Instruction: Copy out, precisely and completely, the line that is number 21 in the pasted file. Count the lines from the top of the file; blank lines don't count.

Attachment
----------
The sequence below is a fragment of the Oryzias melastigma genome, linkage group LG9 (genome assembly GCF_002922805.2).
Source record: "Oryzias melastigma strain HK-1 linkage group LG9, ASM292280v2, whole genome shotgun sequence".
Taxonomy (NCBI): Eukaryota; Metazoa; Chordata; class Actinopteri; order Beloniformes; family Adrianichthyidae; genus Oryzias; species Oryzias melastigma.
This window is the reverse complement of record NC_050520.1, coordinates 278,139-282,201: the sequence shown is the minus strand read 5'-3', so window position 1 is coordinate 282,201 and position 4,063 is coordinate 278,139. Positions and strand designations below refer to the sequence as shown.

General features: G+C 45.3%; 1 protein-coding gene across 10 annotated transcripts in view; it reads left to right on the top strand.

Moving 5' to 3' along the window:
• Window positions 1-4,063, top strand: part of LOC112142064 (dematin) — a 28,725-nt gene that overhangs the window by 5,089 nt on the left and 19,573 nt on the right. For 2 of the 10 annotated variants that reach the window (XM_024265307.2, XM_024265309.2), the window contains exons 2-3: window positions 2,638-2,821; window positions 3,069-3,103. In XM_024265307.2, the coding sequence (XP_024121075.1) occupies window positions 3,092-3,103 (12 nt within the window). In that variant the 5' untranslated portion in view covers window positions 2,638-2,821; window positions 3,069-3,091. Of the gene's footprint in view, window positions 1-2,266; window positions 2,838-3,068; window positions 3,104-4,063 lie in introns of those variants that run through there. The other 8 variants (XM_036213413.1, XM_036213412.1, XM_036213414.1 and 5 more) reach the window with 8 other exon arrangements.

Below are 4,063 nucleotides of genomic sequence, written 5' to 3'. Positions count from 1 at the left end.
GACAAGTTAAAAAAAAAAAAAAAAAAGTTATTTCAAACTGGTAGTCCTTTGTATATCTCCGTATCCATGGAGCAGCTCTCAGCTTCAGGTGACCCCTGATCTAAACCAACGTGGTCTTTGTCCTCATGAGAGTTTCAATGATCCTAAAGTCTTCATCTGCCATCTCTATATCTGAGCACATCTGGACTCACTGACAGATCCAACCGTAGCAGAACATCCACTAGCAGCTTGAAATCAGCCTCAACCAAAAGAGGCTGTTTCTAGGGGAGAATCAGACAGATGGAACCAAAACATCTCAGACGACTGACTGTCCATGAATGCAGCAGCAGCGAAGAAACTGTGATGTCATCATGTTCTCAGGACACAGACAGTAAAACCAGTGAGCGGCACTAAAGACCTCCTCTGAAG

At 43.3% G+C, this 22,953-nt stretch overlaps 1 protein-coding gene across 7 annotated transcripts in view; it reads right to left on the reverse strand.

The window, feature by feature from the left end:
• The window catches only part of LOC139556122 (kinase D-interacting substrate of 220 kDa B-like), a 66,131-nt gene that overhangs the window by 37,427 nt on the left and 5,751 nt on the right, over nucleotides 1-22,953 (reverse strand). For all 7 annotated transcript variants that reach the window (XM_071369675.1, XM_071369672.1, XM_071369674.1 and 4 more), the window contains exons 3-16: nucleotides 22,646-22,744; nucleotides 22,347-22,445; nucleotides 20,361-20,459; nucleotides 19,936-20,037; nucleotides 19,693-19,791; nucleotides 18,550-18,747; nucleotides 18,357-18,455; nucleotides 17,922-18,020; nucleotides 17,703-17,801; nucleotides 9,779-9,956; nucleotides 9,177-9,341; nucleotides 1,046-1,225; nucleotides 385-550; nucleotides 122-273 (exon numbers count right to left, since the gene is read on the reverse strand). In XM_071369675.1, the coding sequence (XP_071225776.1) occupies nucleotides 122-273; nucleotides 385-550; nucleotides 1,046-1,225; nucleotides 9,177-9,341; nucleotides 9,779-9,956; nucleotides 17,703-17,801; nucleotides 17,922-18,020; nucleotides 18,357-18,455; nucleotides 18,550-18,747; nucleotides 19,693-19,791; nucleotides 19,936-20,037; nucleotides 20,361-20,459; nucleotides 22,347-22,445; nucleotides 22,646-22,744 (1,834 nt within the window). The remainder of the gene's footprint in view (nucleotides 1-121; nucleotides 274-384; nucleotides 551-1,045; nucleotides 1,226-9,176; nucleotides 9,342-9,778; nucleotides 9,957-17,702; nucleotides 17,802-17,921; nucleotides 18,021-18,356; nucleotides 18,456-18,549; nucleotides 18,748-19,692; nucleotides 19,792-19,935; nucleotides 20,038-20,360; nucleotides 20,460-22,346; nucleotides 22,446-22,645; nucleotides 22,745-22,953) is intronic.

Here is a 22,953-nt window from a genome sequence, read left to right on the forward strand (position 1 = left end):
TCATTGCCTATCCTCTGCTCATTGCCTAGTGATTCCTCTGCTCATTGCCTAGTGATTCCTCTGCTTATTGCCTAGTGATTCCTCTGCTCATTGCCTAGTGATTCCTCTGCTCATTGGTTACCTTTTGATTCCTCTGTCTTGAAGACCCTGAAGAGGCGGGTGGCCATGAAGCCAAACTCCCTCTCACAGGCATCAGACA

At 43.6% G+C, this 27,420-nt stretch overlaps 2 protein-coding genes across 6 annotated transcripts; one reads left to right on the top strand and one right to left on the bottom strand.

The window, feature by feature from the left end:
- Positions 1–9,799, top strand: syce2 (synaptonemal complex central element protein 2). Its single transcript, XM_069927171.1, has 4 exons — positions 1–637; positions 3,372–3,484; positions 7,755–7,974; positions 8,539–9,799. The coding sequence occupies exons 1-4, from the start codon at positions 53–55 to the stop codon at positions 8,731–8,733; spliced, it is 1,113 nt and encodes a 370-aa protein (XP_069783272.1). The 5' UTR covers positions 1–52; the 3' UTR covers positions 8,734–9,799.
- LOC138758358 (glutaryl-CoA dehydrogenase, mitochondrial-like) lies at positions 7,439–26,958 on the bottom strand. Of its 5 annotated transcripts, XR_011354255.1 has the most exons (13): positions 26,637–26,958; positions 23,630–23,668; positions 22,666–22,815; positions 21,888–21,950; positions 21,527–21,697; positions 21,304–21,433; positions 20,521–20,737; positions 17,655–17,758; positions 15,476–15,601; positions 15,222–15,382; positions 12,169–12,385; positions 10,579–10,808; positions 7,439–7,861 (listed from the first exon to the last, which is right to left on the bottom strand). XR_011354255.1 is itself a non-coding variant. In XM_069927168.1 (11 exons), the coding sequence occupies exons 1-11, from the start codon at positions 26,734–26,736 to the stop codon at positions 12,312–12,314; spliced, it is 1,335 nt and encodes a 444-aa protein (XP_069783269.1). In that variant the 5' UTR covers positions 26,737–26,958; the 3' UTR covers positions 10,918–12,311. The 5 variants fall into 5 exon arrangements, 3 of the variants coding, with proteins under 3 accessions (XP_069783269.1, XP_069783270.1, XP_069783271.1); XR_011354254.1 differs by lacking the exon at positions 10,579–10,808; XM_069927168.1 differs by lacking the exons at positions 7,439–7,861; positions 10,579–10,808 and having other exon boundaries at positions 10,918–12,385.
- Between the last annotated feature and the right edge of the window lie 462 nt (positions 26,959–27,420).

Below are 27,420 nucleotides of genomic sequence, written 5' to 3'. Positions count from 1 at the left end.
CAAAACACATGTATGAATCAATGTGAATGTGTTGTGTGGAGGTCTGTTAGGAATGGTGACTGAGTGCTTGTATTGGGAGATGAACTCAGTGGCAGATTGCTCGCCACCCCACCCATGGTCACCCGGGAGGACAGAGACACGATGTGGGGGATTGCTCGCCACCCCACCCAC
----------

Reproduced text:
CAAAACACATGTATGAATCAATGTGAATGTGTTGTGTGGAGGTCTGTTAGGAATGGTGACTGAGTGCTTGTATTGGGAGATGAACTCAGTGGCAGATTGCTCGCCACCCCACCCATGGTCACCCGGGAGGACAGAGACACGATGTGGGGGATTGCTCGCCACCCCACCCAC